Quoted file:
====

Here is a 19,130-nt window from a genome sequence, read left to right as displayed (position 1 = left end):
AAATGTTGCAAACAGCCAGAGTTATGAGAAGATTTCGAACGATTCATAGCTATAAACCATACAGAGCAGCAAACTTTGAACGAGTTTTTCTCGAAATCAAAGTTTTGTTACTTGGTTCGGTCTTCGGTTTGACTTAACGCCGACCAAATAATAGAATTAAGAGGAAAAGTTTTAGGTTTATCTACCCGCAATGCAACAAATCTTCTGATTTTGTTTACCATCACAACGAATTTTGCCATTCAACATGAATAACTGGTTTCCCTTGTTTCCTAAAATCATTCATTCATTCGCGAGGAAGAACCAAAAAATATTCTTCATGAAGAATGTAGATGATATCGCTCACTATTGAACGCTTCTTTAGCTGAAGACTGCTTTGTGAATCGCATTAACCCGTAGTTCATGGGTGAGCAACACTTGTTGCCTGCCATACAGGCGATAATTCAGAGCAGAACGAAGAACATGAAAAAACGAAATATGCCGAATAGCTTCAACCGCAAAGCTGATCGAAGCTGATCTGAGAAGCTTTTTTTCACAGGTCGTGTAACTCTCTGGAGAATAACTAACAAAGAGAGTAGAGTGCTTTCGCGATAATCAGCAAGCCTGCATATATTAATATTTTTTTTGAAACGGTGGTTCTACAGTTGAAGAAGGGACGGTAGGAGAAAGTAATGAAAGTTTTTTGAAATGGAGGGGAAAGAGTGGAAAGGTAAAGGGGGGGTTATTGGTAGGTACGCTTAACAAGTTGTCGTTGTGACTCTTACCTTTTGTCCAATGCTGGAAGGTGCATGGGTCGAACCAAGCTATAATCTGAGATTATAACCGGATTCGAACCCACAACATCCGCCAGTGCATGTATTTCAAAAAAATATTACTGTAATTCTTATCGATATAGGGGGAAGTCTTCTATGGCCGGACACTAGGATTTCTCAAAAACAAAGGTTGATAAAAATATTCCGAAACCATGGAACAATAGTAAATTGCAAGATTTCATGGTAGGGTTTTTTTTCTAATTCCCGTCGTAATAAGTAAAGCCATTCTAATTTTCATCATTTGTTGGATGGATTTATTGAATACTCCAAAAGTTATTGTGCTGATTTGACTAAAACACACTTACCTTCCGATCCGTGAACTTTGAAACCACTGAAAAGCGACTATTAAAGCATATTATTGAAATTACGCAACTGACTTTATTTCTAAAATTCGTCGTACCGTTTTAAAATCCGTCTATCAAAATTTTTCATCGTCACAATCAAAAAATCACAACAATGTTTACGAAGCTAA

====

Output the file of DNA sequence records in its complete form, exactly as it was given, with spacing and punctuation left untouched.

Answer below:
Here is a 19,130-nt window from a genome sequence, read left to right as displayed (position 1 = left end):
AAATGTTGCAAACAGCCAGAGTTATGAGAAGATTTCGAACGATTCATAGCTATAAACCATACAGAGCAGCAAACTTTGAACGAGTTTTTCTCGAAATCAAAGTTTTGTTACTTGGTTCGGTCTTCGGTTTGACTTAACGCCGACCAAATAATAGAATTAAGAGGAAAAGTTTTAGGTTTATCTACCCGCAATGCAACAAATCTTCTGATTTTGTTTACCATCACAACGAATTTTGCCATTCAACATGAATAACTGGTTTCCCTTGTTTCCTAAAATCATTCATTCATTCGCGAGGAAGAACCAAAAAATATTCTTCATGAAGAATGTAGATGATATCGCTCACTATTGAACGCTTCTTTAGCTGAAGACTGCTTTGTGAATCGCATTAACCCGTAGTTCATGGGTGAGCAACACTTGTTGCCTGCCATACAGGCGATAATTCAGAGCAGAACGAAGAACATGAAAAAACGAAATATGCCGAATAGCTTCAACCGCAAAGCTGATCGAAGCTGATCTGAGAAGCTTTTTTTCACAGGTCGTGTAACTCTCTGGAGAATAACTAACAAAGAGAGTAGAGTGCTTTCGCGATAATCAGCAAGCCTGCATATATTAATATTTTTTTTGAAACGGTGGTTCTACAGTTGAAGAAGGGACGGTAGGAGAAAGTAATGAAAGTTTTTTGAAATGGAGGGGAAAGAGTGGAAAGGTAAAGGGGGGGTTATTGGTAGGTACGCTTAACAAGTTGTCGTTGTGACTCTTACCTTTTGTCCAATGCTGGAAGGTGCATGGGTCGAACCAAGCTATAATCTGAGATTATAACCGGATTCGAACCCACAACATCCGCCAGTGCATGTATTTCAAAAAAATATTACTGTAATTCTTATCGATATAGGGGGAAGTCTTCTATGGCCGGACACTAGGATTTCTCAAAAACAAAGGTTGATAAAAATATTCCGAAACCATGGAACAATAGTAAATTGCAAGATTTCATGGTAGGGTTTTTTTTCTAATTCCCGTCGTAATAAGTAAAGCCATTCTAATTTTCATCATTTGTTGGATGGATTTATTGAATACTCCAAAAGTTATTGTGCTGATTTGACTAAAACACACTTACCTTCCGATCCGTGAACTTTGAAACCACTGAAAAGCGACTATTAAAGCATATTATTGAAATTACGCAACTGACTTTATTTCTAAAATTCGTCGTACCGTTTTAAAATCCGTCTATCAAAATTTTTCATCGTCACAATCAAAAAATCACAACAATGTTTACGAAGCTAA